MARITIME SAFETY AND HEALTH STUDIES

Seafood Processing

Seafood processing worker transporting fresh mackerel while the production line prepares fish in the background.

Seafood processing worker transporting fresh mackerel while the production line prepares fish in the background. Image credit: iStock/Getty Images Plus

Seafood processing involves preparing seafood for delivery to the consumer after it is harvested, including tasks such as eviscerating, freezing, canning, and packaging the product. Seafood processing brings the natural resource to market and adds value to the product. In 2017, the estimated value of seafood processed in the U.S. was $11.9 billion, with edible products valued at $11 billion and industrial products at $903.1 million. 1 In the U.S. during 2017, there was an annual average of 816 establishments and 35,579 workers in the seafood processing industry, with the Pacific region employing the most workers. 2 In many establishments, the number of workers fluctuates seasonally, with higher employment during peak seafood harvesting seasons. During peak seasons, workers spend 12-16 hour days on the processing line. Entry-level positions have few requirements for education or experience and pay low hourly wages. 3-7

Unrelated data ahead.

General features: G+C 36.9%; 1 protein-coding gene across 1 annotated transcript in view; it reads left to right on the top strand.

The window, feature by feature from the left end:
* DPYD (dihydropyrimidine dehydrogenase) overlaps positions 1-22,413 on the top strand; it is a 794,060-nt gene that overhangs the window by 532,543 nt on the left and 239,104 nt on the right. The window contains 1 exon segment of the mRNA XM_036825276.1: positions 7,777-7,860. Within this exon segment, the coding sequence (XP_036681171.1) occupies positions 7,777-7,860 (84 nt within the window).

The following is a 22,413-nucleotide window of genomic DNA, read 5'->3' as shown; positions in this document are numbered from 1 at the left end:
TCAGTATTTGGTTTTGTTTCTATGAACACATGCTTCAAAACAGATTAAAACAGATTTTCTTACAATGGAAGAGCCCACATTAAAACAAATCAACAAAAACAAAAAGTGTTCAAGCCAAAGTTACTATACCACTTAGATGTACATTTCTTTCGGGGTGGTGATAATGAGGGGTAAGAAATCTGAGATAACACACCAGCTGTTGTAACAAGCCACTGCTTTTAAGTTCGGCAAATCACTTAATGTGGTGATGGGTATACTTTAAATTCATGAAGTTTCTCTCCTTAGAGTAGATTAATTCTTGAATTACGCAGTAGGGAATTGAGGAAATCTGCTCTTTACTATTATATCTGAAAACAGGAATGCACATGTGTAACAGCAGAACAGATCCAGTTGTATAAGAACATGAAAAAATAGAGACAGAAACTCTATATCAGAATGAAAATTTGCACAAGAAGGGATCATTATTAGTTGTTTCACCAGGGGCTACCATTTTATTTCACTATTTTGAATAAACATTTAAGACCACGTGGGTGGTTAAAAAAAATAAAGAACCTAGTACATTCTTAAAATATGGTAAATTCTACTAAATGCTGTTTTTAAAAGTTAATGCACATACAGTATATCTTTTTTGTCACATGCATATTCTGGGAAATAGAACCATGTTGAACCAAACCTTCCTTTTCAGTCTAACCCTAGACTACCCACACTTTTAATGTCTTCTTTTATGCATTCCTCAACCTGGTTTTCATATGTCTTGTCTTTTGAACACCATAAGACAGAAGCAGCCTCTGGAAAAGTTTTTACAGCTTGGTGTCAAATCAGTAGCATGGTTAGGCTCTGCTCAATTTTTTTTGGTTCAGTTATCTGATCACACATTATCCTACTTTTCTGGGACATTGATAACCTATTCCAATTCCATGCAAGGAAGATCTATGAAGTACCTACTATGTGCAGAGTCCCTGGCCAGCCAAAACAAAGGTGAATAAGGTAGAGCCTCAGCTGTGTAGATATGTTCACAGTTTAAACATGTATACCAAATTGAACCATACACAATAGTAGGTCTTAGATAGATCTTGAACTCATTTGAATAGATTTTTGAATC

During 2011-2017, seafood processing workers had the highest injury/illness rate of any U.S. maritime workers at 6,670 injuries/illnesses per 100,000 workers.8 Occupational hazards in this industry include exposures to biological aerosols containing allergens, microorganisms, and toxins; bacteria and parasites; excessive noise levels; low temperatures; poor workplace organization; poor ergonomics; and contact with machinery and equipment.9-19

Recent studies in the U.S. Pacific region have shown significantly higher rates of accepted workers’ compensation claims in this industry compared to others. In Washington, a study of workers’ compensation claims during 2002–2010 demonstrated a rate of 31.1 claims per 1,000 FTEs in the seafood processing industry.20 A study of Oregon workers’ compensation disabling claims in the seafood processing industry during 2007-2013 identified an average annual rate of 24 disabling claims per 1,000 workers.21 A study of Alaska workers’ compensation claims for nonfatal injury/illness in the seafood processing industry during 2014-2015 found an average annual claim rate of 63 claims per 1,000 workers.22

Page last reviewed: May 13, 2020, 12:00 AM